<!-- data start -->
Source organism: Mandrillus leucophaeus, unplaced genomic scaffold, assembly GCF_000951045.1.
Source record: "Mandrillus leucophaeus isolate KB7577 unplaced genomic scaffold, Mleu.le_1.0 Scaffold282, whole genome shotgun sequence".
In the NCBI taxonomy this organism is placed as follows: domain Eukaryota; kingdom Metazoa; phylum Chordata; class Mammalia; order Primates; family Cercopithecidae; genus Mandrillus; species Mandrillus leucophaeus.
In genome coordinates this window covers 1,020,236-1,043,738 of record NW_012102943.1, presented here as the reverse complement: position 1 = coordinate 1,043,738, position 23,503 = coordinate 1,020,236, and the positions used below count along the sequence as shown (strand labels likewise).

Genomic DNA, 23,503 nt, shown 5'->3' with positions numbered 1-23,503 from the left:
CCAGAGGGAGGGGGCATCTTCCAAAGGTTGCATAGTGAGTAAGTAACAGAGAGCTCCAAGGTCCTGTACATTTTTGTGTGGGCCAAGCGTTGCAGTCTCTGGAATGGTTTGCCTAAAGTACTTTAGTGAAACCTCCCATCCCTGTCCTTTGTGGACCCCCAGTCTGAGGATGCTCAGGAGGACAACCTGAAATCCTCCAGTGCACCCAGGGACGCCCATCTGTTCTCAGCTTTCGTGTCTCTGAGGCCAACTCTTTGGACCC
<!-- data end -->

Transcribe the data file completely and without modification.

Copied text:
Source organism: Mandrillus leucophaeus, unplaced genomic scaffold, assembly GCF_000951045.1.
Source record: "Mandrillus leucophaeus isolate KB7577 unplaced genomic scaffold, Mleu.le_1.0 Scaffold282, whole genome shotgun sequence".
In the NCBI taxonomy this organism is placed as follows: domain Eukaryota; kingdom Metazoa; phylum Chordata; class Mammalia; order Primates; family Cercopithecidae; genus Mandrillus; species Mandrillus leucophaeus.
In genome coordinates this window covers 1,020,236-1,043,738 of record NW_012102943.1, presented here as the reverse complement: position 1 = coordinate 1,043,738, position 23,503 = coordinate 1,020,236, and the positions used below count along the sequence as shown (strand labels likewise).

Genomic DNA, 23,503 nt, shown 5'->3' with positions numbered 1-23,503 from the left:
CCAGAGGGAGGGGGCATCTTCCAAAGGTTGCATAGTGAGTAAGTAACAGAGAGCTCCAAGGTCCTGTACATTTTTGTGTGGGCCAAGCGTTGCAGTCTCTGGAATGGTTTGCCTAAAGTACTTTAGTGAAACCTCCCATCCCTGTCCTTTGTGGACCCCCAGTCTGAGGATGCTCAGGAGGACAACCTGAAATCCTCCAGTGCACCCAGGGACGCCCATCTGTTCTCAGCTTTCGTGTCTCTGAGGCCAACTCTTTGGACCC